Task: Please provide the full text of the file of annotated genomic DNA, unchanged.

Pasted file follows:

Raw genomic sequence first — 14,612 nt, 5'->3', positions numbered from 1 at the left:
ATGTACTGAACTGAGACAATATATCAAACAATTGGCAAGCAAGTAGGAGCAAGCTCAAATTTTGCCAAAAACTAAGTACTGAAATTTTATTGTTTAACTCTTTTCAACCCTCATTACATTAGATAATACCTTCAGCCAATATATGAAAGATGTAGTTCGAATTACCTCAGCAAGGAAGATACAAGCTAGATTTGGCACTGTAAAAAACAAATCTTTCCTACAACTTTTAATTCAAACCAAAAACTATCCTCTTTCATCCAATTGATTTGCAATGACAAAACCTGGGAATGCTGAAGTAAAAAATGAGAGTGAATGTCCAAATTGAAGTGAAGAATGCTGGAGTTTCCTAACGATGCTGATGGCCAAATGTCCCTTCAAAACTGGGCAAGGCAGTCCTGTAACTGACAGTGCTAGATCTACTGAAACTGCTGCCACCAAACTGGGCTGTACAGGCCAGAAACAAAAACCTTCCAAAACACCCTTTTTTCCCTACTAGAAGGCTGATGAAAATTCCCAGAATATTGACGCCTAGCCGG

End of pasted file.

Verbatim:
Raw genomic sequence first — 14,612 nt, 5'->3', positions numbered from 1 at the left:
ATGTACTGAACTGAGACAATATATCAAACAATTGGCAAGCAAGTAGGAGCAAGCTCAAATTTTGCCAAAAACTAAGTACTGAAATTTTATTGTTTAACTCTTTTCAACCCTCATTACATTAGATAATACCTTCAGCCAATATATGAAAGATGTAGTTCGAATTACCTCAGCAAGGAAGATACAAGCTAGATTTGGCACTGTAAAAAACAAATCTTTCCTACAACTTTTAATTCAAACCAAAAACTATCCTCTTTCATCCAATTGATTTGCAATGACAAAACCTGGGAATGCTGAAGTAAAAAATGAGAGTGAATGTCCAAATTGAAGTGAAGAATGCTGGAGTTTCCTAACGATGCTGATGGCCAAATGTCCCTTCAAAACTGGGCAAGGCAGTCCTGTAACTGACAGTGCTAGATCTACTGAAACTGCTGCCACCAAACTGGGCTGTACAGGCCAGAAACAAAAACCTTCCAAAACACCCTTTTTTCCCTACTAGAAGGCTGATGAAAATTCCCAGAATATTGACGCCTAGCCGG